Are Bonds Giving a Recession Warning?
Normally, bond investors require higher returns to own longer dated bonds. This explains why ninety five percent of the time, 10-year Treasury bond rates are higher than 3-month T-Bill rates based on monthly observations back to 1982. The other five percent of the time, bond investors have bid up long-term Treasury bonds to such an extent that the yield on those bonds fall below short-term bills. This situation is commonly known as an “inverted yield curve” and has a strong track-record as a predictor of recessions. The chart below shows that inverted curves existed before each of the last three recessions. The current spread between the 3-month T-Bill and 10-year Treasury bond is just below 0. If it stays here or falls further by month end, it will mark the first monthly inversion since 2006.
A Closer Look at Past Inversions
There are only a handful of times where the curve was inverted as it is today, and in none of these times were the conditions exactly the same as they are today. Still, it is worth reviewing what happened to financial markets and the economy following an inversion. As you can see in the table below, there can be a considerable lag between the time an inversion began and the peak in the stock market or the start of recession. Let us take a closer look at each of the last three inversions.
1989-1990: In 1989, at the tail end of the 1980s savings and loan crisis, the Treasury curve inverted in June, turned positive through September and October, and finally re-inverted in November 1989. The stock market continued an upward climb for another ten months until June 1990, and the economy finally entered a recession in July 1990. All of this took place as the United States became involved in the first Gulf War.
2000-2001: July 2000 saw the next curve inversion which lasted until January 2001. This was a period of great tumult and disappointment as the technology-led stock rally of the late 1990s came to a spectacular halt. Following the initial inversion in July 2000, it took 9 months before a recession was officially signaled.
2006-2007: After an initial curve inversion in August 2006, the stock market continued to climb. The S&P 500 finally peaked 15 months later in October 2007, but not before returning over 20% to investors. The U.S. economy then officially entered a recession in December 2007 as the global financial crisis took hold.
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Impact of Inversions
There are three main reasons why a curve inversion can hurt the economy and market performance.
First, higher short-term rates put in place by the central bank to cool the economy cuts into disposable income, reducing spending throughout the economy. This can be seen when households and businesses, who financed asset purchases with short-term, adjustable rate debt, are forced to pay higher interest costs as loans reset or are refinanced.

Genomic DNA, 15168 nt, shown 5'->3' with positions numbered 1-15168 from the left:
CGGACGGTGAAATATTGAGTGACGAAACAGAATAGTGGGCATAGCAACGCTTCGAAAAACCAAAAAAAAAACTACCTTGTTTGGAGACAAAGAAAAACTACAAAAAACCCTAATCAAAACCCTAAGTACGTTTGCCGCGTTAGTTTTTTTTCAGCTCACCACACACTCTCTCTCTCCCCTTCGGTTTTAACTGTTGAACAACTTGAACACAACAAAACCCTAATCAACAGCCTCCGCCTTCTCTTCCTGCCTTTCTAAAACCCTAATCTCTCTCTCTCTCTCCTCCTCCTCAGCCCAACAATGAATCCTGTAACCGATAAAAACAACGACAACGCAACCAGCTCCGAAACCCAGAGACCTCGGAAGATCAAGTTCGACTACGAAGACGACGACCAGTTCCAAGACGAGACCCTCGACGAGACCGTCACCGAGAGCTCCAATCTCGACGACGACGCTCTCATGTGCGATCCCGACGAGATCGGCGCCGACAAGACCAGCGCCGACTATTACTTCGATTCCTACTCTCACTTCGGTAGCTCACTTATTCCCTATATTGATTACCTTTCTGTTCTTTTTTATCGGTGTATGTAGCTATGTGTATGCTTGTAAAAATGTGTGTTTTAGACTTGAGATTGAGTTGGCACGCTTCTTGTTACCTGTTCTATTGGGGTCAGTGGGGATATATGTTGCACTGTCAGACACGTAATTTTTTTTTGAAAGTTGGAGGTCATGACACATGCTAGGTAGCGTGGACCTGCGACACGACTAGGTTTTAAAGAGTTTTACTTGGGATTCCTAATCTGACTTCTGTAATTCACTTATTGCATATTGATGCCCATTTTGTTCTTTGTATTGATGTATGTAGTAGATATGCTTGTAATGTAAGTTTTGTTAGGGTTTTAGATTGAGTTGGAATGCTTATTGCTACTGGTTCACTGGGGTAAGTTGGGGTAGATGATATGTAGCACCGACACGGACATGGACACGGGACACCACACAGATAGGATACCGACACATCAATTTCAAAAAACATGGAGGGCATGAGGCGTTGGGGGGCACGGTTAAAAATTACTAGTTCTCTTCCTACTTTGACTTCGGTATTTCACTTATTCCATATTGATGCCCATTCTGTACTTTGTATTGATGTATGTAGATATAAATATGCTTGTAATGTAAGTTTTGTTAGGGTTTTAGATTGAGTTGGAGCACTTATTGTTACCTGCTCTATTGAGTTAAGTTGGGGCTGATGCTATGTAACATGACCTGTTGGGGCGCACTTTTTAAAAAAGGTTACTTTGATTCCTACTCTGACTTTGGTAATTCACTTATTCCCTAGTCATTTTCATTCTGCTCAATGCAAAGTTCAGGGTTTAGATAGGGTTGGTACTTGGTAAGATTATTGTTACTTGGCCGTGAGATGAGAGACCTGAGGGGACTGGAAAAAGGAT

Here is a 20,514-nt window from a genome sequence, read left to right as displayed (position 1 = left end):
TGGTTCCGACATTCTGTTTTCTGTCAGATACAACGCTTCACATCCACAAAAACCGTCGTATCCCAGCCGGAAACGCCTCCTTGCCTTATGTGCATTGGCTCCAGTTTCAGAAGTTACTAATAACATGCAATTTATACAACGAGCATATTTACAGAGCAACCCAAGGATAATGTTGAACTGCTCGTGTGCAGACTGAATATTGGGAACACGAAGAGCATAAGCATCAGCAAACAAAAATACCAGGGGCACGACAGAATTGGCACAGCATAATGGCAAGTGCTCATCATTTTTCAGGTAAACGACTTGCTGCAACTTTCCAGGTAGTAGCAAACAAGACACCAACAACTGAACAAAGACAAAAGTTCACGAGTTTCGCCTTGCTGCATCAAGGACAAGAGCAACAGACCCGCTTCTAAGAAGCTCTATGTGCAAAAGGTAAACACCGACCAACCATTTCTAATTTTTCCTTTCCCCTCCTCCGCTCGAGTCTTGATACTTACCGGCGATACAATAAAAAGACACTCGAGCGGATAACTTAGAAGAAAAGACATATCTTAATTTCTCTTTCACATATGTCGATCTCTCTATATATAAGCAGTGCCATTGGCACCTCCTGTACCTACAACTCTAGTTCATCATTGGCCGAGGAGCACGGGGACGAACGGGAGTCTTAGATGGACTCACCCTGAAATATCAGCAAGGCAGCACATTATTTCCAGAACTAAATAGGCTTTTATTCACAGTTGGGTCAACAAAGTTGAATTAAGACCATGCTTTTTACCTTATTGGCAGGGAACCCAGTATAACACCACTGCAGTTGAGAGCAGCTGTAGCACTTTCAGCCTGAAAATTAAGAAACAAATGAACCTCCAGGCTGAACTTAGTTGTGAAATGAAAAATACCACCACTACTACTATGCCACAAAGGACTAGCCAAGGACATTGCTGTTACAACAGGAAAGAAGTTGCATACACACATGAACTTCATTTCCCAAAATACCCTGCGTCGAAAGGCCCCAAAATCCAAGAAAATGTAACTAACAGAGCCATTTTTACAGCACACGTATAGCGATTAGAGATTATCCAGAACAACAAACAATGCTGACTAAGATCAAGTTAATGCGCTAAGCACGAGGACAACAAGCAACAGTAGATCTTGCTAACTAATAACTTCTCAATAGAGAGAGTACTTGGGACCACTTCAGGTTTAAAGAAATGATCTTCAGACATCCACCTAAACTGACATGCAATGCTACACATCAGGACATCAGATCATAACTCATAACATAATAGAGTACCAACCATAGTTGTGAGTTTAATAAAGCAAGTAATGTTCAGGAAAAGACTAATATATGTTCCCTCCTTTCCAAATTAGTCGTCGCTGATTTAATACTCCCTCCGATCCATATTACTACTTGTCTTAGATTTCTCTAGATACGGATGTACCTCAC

Second, the “hurdle rate” for some new projects may rise due to higher short-term rates, leading some businesses to forego some projects, thereby dampening economic growth.
Third, leveraged financial firms will see a decline in returns due to higher funding costs. Confronted by lower profits and reduced incentive to take risk, some firms may sell assets and reduce leverage. This concept can apply to both banks (reduced lending) and investors such as hedge funds (reduced arbitrage).
Overall, the fact that investors in long-term bonds are suddenly willing to accept a return below the return available on short-term bonds usually indicates that concern over growth is on the rise.
It is important to both acknowledge the potential risks that the bond market is conveying here. An inverted yield curve both reflects a forward view that is not consistent with steady economic growth and has the ability to change incentives in the economy in such a way to directly lessen growth. However, we have seen that there can be significant lags between past inversions, market declines, and recessions. Moreover, the fact that we have relatively few data points to work with, because inversions are not the normal state of things and only occurred about 5% of the time in the past 40 years, tells us we must find additional corroborating evidence before taking an investment action based on the curve inversion alone. Should our WCA Fundamental Conditions Barometer confirm weakness, we will not hesitate to make tactical adjustments.
We also note that adjustments within the core of portfolios may also be appropriate if other data starts to confirm a higher recession probability. Treasuries would be preferred over junk bonds, corporate, and REITs, for example. Defensive sectors such as healthcare and consumer staples also would be preferable to economically sensitive sectors such as technology and industrials.
Kevin Caron, CFA, Senior Portfolio Manager
Chad Morganlander, Senior Portfolio Manager
Matthew Battipaglia, Portfolio Manager
Steve Lerit, CFA, Client Portfolio Manager
Suzanne Ashley, Analyst
WCA Fundamental Conditions Barometer Description: We regularly assess changes in fundamental conditions to help guide near-term asset allocation decisions. The analysis incorporates approximately 30 forward-looking indicators in categories ranging from Credit and Capital Markets to U.S. Economic Conditions and Foreign Conditions. From each category of data, we create three diffusion-style sub-indices that measure the trends in the underlying data. Sustained improvement that is spread across a wide variety of observations will produce index readings above 50 (potentially favoring stocks), while readings below 50 would indicate potential deterioration (potentially favoring bonds). The WCA Fundamental Conditions Index combines the three underlying categories into a single summary measure. This measure can be thought of as a “barometer” for changes in fundamental conditions.
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